It took me quite sometime to write and re-write my About page. I have been meaning to re-write it since I saw this post, but decided that I did not have the energy to do so. But when I saw this post yesterday, I told myself that I should make time to re-write. So I did and here it is. I am still not quite sure about it, so I might keep on re-writing it as I go along.
Anyway, today’s topic is writing something that is inspired by the About page. Again, another brilliant idea. I had so many writing points that I wanted to include on my About page that I had to ‘throw away’ (well, keep for awhile and maybe use it in the future. Like now) and I was quite sad about it.
Out of all topics that I had, I left out a big chunk of story about my Indonesian dream. In a way, my Indonesian dream is kind of similar to the ‘typical’ American dream. You know, all those dreams about being successful and being able to provide for the future, especially the next generation’s future. There is a bit of a twist in my Indonesian dream because I do not want my dream to come true just for me. I actually want my Indonesian dream to come true for Indonesia’s sake.
I have compiled my Indonesian dream in one list and these are the top three:
1. I want to make tempe as famous as sushi
And none of that tempeH, bullsh*t. What’s with the H at the end of the word, English speakers? Where is that H coming from anyway? Is it because it has the same spelling with a city in Arizona? Well, deal with it! It is spelled T-E-M-P-E, please, do lose the H.
Anyway, I really do not understand why tempe is not world renown. I mean, Indonesia does not even produce enough soybeans to make all the tempe we need. A lot of the soybeans to make tempe in Indonesia are usually imported from USA. So why is tempe not eaten globally?
My guess is because a lot of people from first worlds are allergic to the word fermented. Everytime I try to explain that tempe is fermented soybeans to the first-world people, they would look at me in disbelief and most of them cringe at the word fermented. I know it does not make any sense, I mean, yoghurt is fermented milk – or maybe people from the first worlds are not aware of that?
I think it is super interesting how tempe is very unpopular in the western world, where everybody is dying to be more hipster than ever. And by hipster I mean more and more people are turning into vegetarians and vegans because they have the option. (I feel like you cannot successfully open a restaurant in the first worlds if you fail to provide a selection of vegetarian and/or vegan options – do not get me started on the complicated gluten free diet.) So why can’t tempe be popular when it is an amazing source of protein, especially for the vegetarians and vegans?
I am dead serious. If cucumber sushi can be world’s famous, I believe tempe can too!
2. I want the world to know about different types of Indonesia’s kain.
Oh, anyway, kain literally means fabric, but it kind of has double meaning by now. It is because for example when people say “I’ll wear kain to your wedding,” you immediately know that the person kain means fancy Indonesian-made fabric, not just any fabric.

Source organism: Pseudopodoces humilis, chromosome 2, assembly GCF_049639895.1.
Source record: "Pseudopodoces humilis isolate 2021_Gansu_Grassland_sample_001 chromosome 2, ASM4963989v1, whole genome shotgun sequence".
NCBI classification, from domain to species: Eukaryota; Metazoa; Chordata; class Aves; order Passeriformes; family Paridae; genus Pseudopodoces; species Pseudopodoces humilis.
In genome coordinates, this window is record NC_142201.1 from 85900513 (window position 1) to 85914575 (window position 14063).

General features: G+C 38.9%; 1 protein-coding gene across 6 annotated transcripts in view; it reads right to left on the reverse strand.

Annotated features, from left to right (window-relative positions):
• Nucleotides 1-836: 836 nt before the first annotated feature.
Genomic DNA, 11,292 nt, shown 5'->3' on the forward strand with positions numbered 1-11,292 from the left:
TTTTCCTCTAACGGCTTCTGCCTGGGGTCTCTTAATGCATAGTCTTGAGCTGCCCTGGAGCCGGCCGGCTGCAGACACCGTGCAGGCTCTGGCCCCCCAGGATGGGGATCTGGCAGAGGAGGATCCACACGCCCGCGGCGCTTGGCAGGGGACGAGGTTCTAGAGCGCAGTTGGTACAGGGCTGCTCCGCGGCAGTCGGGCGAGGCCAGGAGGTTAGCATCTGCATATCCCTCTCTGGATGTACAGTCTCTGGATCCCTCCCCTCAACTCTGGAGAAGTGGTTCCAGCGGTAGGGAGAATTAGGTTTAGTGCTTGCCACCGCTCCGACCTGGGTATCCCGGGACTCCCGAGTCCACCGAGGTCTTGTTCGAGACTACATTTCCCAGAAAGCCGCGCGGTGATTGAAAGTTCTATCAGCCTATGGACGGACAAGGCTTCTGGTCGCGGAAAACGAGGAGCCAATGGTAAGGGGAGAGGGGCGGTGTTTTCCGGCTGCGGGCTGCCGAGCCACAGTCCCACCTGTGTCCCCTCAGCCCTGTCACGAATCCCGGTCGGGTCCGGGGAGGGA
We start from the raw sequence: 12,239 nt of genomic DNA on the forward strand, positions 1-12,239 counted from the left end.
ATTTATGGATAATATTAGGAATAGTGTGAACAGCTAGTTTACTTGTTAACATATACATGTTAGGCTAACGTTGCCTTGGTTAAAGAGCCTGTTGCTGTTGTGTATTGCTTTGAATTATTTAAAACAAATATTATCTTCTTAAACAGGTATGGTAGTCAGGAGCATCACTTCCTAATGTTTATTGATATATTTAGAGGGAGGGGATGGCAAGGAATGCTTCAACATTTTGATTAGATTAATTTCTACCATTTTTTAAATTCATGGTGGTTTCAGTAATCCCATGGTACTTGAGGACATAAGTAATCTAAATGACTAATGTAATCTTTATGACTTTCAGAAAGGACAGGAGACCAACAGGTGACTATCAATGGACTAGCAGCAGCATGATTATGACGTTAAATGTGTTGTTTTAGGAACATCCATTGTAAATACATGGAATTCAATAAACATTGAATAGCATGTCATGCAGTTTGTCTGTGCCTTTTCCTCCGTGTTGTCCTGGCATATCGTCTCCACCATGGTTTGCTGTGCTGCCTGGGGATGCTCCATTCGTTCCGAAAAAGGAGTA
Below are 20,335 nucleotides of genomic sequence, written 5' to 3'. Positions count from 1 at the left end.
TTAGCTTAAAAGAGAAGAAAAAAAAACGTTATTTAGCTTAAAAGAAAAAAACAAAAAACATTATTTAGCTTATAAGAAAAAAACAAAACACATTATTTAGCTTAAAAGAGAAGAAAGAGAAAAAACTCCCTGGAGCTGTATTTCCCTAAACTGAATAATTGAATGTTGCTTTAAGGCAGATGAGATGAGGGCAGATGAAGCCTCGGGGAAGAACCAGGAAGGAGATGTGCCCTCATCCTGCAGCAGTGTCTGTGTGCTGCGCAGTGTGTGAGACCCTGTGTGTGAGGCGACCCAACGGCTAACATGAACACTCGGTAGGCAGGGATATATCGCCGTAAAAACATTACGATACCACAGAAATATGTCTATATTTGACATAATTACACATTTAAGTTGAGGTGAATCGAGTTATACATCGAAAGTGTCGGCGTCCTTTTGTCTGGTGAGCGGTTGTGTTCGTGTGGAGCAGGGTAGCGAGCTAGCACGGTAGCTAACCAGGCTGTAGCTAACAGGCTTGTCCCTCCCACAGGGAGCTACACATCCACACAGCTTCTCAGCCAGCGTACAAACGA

I feel like it is my (and all Indonesians’) responsibility to ‘educate’ the world about different types of kain that we have. Aside from batik, Indonesia has different variety of songket, which is the hand-woven type of kain, as another example. And no, do not get me started on the different pattern that the traditional designers put in their creations, because frankly, I know close to nothing. I feel like every borough in every province in Indonesia has its own pattern (fyi, Indonesia has 33 provinces). It is an extensive knowledge to possess.
I am currently learning the different kain patterns from my mother’s limited knowledge. I also commend Indonesian designers that are working super hard on making this dream come true. I believe there will be ways and a time for kain Indonesia to shine and I hope I will be able to help!
3. I want Indonesian names and Indonesia-related topics to appear more on Google Scholar.
Out of the three dreams, this is maybe the hardest one. First, because it is super hard to get something scientific to be published. Second, my name does not even sound or seem Indonesian, so I am practically useless.
But in all seriousness, I think this is the most urgent one, out of all three. During my Master study, I was doing a research on Indonesia and I had a super hard time finding literature that is specific about Indonesia or Indonesia related or written by an Indonesian person, for that matter. I had to dig deep, attend conferences, do extra hour of reading and literature reviewing to find them. It was exhausting. The saddest thing is when I found some literature that is related to my subject of study and also related to Indonesia, but it was written in the 1980s or early 1990s. I mean, most of them are not even valid or applicable anymore – it has been 20-30 years, for god’s sake!
So my Indonesian dream is to persuade more and more Indonesians to study on a subject that is Indonesia-related and persuade them more to study some more until they become experts who will create useful, insightful, updated scientific literatures on Indonesia. This hopefully help scholars all over the world to do more research on Indonesia and also help Indonesia’s education system too.
Those are my top three Indonesian dreams. I do not know if you are aware, but I am very passionate about these. I know I have a lot to do to make these dreams come true, but I believe they will!